April 1, 2012
Huge thanks to Prof Bibas for his Machinery (and seeking feedback on guesting)
I am so very grateful pleased that Professor Stephanos Bibas served as such a dynamic guest-blogger to discuss sentencing issues raised by his terrific new book, titled "The Machinery of Criminal Justice," which was just published by Oxford University Press and is available here. I will in this post link below to my introduction and then to all seven of Stephanos's substantive posts:
- Professor Bibas guest-blogging on "The Machinery of Criminal Justice"
- Colonial-Era Mercy
- Reintegrative Punishment
- Hiding Punishment Behind Prison Walls
- The Decline of Mercy
- From Idle Imprisonment to Work
- Military Service, Education, Treatment
- Collateral Consequences and Reentry
I hope that readers enjoyed this series of posts as much as I did. I also hope folks will take a moment to add thanks for Stephanos's efforts via the comments and that folks will let me know if I should try to make a habit of soliciting folks to guest-blog about a recent sentencing project or to develop a series of posts around a particular topic.
Interesting piece about jury sentencing without guidelines in Virginia
This local article, headlined "Virginia judges rarely question juries' sentencing recommendations," highlights how jury sentencing in some cases may create disparities in Virginia. Here are excerpts:
128 years. And a day. That's how much time a Hampton Circuit Court jury recommended this week that a Poquoson man, Robert King Via Jr., should spend behind bars in a 2010 home invasion case.
The jury said Via, 21, should go to prison for a century, plus 28 years and a day, for forcing his way into a home along with two other people, holding four people at gunpoint, and making off with cash. Via was found guilty of conspiracy, armed burglary, robbery, four counts of abduction — based on holding people at gunpoint — and firearms charges.
By contrast, Samual Goodwin Sanchez, 20, of Poquoson, a co-defendant who pleaded guilty to robbery, abduction and firearms charges in the same case, ended up with only 13 years to serve. He could be out in 11 years.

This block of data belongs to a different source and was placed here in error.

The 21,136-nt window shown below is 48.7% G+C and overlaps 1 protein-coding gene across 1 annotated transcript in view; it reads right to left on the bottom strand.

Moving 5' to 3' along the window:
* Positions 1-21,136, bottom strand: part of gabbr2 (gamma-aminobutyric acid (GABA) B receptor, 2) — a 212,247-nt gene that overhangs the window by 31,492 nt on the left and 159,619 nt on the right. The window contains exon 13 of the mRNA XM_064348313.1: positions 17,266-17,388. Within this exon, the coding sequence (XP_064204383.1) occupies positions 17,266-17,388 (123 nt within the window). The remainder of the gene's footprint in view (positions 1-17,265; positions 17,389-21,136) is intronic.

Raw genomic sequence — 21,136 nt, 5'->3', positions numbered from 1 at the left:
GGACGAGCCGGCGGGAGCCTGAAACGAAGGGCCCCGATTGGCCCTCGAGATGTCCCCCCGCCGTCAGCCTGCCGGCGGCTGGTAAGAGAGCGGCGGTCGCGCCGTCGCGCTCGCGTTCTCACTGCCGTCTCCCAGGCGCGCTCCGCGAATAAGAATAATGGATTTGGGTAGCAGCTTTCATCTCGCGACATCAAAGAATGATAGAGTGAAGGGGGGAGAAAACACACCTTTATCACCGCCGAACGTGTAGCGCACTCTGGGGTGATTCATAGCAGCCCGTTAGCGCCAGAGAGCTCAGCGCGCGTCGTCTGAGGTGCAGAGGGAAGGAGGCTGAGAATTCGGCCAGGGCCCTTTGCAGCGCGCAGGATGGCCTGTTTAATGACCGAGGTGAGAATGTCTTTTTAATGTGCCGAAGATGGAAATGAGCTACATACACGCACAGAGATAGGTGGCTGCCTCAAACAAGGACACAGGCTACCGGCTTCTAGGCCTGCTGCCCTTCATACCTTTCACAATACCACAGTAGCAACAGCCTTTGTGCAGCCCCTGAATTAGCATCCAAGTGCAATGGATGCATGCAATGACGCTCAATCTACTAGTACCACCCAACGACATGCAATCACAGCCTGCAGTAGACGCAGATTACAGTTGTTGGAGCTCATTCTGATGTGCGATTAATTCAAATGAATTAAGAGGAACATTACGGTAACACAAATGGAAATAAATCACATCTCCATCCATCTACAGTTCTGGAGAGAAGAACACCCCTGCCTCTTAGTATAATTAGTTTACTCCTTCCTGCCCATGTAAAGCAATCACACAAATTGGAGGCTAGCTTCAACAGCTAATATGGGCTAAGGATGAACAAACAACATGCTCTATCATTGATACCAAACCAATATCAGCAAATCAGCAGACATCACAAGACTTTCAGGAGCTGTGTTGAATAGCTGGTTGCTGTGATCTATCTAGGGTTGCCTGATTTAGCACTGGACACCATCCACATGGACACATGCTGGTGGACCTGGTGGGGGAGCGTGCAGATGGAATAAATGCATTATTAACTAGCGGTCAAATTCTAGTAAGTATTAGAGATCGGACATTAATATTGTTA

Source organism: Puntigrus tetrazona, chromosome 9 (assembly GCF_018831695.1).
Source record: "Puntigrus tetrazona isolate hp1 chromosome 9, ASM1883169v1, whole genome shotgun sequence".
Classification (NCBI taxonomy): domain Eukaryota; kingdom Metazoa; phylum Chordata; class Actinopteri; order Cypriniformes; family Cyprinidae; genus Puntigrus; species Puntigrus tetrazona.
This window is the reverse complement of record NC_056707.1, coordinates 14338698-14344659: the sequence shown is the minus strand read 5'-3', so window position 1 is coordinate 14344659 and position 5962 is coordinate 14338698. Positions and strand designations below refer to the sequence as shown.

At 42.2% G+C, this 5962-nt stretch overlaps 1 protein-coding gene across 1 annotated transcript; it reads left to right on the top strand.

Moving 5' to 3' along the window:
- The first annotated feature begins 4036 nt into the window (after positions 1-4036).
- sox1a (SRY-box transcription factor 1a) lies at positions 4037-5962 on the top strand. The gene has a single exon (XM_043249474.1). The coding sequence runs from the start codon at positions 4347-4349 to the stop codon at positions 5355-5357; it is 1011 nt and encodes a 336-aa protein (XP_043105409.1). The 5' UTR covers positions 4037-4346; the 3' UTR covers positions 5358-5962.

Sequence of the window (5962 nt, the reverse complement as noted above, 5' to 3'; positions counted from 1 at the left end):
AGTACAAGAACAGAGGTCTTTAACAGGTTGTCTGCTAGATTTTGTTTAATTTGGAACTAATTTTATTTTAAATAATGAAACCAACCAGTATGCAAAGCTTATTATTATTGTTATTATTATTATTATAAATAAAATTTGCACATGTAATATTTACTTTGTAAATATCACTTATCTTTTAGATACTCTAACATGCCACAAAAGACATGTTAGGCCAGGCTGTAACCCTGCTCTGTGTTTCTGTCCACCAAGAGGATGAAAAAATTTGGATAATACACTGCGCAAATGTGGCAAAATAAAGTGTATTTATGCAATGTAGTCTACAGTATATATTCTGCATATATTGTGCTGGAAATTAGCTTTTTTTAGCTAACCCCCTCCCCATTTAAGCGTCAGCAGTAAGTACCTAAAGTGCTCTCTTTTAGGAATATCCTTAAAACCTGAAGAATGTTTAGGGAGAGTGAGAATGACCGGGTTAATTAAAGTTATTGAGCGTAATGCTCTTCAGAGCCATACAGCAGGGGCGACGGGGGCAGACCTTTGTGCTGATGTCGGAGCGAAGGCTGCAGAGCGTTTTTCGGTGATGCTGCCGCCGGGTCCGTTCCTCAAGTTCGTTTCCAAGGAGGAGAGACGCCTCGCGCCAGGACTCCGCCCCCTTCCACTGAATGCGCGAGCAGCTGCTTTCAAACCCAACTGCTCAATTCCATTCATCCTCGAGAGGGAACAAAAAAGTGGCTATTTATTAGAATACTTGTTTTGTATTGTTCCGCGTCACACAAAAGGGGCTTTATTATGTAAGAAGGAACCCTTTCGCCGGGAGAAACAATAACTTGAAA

It would be interesting to see if the jury would have slammed Via as hard as they did if they had access to state sentencing guidelines, which look a criminal backgrounds, injuries to the victims and other factors. It's designed to help equalize sentences around the state.
In Virginia's sentencing system, judges — who handle lots of cases a year and can put things in context — get those guidelines when they're issuing the sentence. But jury members, who are usually sitting for the first time and don't have that frame of reference, do not. Make sense to you? Not to us, either.
Moreover, juries sometimes ask if the sentence they're about to recommend will run concurrently or consecutively, which seems an important thing for them to know. But the juries are told "not to concern themselves" with such matters. They are kept in the dark about the fact that sentences run consecutively unless a judge intervenes.
All this wouldn't be a problem if the jury sentencing recommendations were treated as just that — recommendations — and judges had the fortitude to act as safeguards when decisions are out of line. Instead, Virginia judges seem bizarrely averse to questioning the recommendations, treating them as some sort of divine command.
Is undue "secrecy" in the execution process a constitutional problem?
The question in the title of this post is prompted by this lengthy new local article, headlined "Cruel and unusual?: Death row inmate challenges state execution procedure," discussing the on-going litigation over Alabama's execution process and protocol. Here is how the piece starts:
A death row inmate who had his execution blocked by a federal court that cited Alabama’s “secrecy” concerning its execution procedure says that procedure could leave him conscious while drugs that stop his breathing and his heart flow through his body.
Attorneys for Thomas Arthur, who was convicted in a 1982 murder-for-hire scheme, argue that the use of pentobarbital to anesthetize a prisoner during an execution violates Arthur’s Eighth Amendment protections.
Suhana Han, Arthur’s attorney, claims the drug does not work fast enough to prevent the inmate from feeling the potentially painful effects of the two drugs that follow, and that the state’s secrecy surrounding its execution protocols makes it impossible to determine whether its use constitutes cruel and unusual punishment, or even if the state follows its own procedures during executions.... “What we’re asking the court to do is allow us the opportunity to prove our claim,” Han said. “Alabama has never had its lethal injection process challenged at trial on the merits.”
Arthur was scheduled to be executed March 29, but the 11th Circuit Court of Appeals on March 21 overturned a lower court’s dismissal of Arthur’s appeal on the use of pentobarbital, finding there was no evidence that Alabama was conducting executions in a constitutional manner. The situation, the court wrote, was “exacerbated by Alabama’s policy maintaining secrecy surrounding every aspect of its three-drug execution method. It is certainly not speculative and indeed plausible that Alabama will disparately treat Arthur because the protocol is not certain and could be unexpectedly changed for his execution,” the court wrote.
Brian Corbett, a spokesman for the Alabama Department of Corrections, declined comment last week, saying he was not at liberty to discuss the state’s execution procedures. The Alabama Attorney General’s office also declined comment on the case.